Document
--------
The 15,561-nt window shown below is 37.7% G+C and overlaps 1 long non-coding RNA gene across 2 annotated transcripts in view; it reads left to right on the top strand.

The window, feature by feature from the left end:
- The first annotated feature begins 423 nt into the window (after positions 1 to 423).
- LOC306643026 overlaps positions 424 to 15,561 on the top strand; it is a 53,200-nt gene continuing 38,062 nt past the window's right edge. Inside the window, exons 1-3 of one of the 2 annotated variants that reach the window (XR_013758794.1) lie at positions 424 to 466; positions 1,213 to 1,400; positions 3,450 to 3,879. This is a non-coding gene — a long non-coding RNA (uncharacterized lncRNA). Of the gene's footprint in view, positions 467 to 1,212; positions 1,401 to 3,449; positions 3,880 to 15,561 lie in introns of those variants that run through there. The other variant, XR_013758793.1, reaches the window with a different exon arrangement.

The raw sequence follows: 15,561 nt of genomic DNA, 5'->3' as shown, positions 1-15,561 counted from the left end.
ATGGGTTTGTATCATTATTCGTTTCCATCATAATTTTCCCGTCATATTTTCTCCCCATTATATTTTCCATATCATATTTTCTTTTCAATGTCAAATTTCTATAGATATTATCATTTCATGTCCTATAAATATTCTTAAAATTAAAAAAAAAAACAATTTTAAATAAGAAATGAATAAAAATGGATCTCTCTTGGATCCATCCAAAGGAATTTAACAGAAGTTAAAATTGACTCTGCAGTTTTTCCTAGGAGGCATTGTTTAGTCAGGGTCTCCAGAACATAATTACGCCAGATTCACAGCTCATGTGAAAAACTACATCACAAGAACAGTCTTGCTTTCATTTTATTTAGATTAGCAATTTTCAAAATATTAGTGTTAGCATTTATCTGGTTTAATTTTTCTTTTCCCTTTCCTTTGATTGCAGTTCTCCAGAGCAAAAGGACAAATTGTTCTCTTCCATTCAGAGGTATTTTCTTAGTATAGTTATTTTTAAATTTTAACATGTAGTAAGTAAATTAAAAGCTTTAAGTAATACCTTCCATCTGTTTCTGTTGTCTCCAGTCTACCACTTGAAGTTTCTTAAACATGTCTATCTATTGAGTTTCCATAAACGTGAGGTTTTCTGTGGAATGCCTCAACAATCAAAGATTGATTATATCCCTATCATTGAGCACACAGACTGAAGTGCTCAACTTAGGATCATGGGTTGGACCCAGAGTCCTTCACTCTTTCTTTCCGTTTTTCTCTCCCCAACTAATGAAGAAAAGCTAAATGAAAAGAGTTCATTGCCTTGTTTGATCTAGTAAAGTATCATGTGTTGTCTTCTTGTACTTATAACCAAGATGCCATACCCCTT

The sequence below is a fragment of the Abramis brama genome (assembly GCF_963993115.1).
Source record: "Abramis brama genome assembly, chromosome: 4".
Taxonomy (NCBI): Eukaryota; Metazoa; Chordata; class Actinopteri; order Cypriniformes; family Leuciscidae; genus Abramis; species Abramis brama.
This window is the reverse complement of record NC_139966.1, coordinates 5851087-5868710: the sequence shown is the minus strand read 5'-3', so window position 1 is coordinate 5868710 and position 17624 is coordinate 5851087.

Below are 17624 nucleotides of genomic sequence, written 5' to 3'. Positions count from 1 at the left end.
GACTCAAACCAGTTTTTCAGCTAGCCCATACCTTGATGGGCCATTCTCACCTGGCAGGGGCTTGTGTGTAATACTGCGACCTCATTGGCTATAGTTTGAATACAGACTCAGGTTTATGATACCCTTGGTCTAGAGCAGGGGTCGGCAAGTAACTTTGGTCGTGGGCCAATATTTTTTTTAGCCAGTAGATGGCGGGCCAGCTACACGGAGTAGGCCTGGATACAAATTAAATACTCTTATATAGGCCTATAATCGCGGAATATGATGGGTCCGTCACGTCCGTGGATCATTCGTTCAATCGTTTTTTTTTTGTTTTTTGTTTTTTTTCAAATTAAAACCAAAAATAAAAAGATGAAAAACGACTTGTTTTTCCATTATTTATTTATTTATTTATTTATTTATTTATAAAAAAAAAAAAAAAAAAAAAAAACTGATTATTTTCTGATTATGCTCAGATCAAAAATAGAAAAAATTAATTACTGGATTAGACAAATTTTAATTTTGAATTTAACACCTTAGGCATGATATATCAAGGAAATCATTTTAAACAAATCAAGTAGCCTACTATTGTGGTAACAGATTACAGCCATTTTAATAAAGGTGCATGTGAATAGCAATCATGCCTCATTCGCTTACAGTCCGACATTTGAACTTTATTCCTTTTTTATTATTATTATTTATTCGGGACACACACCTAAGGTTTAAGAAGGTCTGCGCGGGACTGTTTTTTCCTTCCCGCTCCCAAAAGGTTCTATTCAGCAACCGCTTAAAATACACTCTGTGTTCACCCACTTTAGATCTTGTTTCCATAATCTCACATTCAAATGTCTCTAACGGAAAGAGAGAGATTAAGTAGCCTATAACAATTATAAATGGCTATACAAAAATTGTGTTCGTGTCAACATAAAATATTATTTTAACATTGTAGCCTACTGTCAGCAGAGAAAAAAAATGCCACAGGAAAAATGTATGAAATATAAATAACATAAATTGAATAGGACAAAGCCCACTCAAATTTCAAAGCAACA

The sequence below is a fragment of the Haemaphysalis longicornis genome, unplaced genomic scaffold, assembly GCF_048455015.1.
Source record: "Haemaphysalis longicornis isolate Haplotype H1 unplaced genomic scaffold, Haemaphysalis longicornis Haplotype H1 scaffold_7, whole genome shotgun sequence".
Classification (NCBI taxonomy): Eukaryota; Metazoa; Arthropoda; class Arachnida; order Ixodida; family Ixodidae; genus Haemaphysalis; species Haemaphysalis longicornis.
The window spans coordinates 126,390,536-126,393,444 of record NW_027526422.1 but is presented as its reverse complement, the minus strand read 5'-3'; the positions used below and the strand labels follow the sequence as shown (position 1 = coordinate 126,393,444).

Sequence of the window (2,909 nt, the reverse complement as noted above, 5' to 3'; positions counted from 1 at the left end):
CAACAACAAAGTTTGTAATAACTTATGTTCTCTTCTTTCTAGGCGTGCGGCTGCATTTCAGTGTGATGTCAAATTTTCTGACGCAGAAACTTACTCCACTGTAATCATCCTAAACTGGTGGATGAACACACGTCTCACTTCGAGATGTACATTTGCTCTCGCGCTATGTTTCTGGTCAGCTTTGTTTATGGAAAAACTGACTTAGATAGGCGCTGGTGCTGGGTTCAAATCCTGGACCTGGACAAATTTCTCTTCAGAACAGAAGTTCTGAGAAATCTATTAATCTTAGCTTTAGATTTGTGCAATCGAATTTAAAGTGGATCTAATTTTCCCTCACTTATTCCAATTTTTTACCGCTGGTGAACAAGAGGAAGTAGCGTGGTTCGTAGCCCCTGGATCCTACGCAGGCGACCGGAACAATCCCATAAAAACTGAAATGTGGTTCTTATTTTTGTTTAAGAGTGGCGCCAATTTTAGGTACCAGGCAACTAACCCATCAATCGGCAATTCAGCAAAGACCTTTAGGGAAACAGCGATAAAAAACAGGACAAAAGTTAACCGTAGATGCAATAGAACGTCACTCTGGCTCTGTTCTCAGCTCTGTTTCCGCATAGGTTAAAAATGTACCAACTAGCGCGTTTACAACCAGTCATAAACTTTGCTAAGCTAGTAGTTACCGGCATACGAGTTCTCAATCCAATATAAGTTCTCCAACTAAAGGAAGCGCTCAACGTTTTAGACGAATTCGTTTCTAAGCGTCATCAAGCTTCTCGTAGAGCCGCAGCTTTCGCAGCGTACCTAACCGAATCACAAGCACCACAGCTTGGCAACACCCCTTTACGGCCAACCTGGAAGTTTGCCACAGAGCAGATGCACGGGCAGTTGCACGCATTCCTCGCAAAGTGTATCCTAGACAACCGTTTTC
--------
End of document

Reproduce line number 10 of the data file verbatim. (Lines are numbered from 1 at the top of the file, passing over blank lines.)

This window is the reverse complement of record NC_139966.1, coordinates 5851087-5868710: the sequence shown is the minus strand read 5'-3', so window position 1 is coordinate 5868710 and position 17624 is coordinate 5851087.